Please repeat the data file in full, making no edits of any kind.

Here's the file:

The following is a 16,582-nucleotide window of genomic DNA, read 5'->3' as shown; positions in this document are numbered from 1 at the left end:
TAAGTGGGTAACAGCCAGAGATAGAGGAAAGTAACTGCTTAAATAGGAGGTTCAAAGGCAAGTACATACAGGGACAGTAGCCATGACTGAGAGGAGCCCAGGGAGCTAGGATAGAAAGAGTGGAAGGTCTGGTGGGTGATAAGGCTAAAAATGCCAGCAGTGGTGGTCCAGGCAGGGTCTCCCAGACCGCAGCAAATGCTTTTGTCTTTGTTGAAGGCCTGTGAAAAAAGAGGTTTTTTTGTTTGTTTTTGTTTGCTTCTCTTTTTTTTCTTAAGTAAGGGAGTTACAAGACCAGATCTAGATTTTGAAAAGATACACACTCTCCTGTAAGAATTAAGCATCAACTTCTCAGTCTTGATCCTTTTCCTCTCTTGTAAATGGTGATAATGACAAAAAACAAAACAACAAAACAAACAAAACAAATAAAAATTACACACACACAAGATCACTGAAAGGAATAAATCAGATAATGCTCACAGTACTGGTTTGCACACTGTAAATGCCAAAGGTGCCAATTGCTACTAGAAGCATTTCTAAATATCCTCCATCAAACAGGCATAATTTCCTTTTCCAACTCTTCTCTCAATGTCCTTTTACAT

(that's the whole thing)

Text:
The following is a 16,582-nucleotide window of genomic DNA, read 5'->3' as shown; positions in this document are numbered from 1 at the left end:
TAAGTGGGTAACAGCCAGAGATAGAGGAAAGTAACTGCTTAAATAGGAGGTTCAAAGGCAAGTACATACAGGGACAGTAGCCATGACTGAGAGGAGCCCAGGGAGCTAGGATAGAAAGAGTGGAAGGTCTGGTGGGTGATAAGGCTAAAAATGCCAGCAGTGGTGGTCCAGGCAGGGTCTCCCAGACCGCAGCAAATGCTTTTGTCTTTGTTGAAGGCCTGTGAAAAAAGAGGTTTTTTTGTTTGTTTTTGTTTGCTTCTCTTTTTTTTCTTAAGTAAGGGAGTTACAAGACCAGATCTAGATTTTGAAAAGATACACACTCTCCTGTAAGAATTAAGCATCAACTTCTCAGTCTTGATCCTTTTCCTCTCTTGTAAATGGTGATAATGACAAAAAACAAAACAACAAAACAAACAAAACAAATAAAAATTACACACACACAAGATCACTGAAAGGAATAAATCAGATAATGCTCACAGTACTGGTTTGCACACTGTAAATGCCAAAGGTGCCAATTGCTACTAGAAGCATTTCTAAATATCCTCCATCAAACAGGCATAATTTCCTTTTCCAACTCTTCTCTCAATGTCCTTTTACAT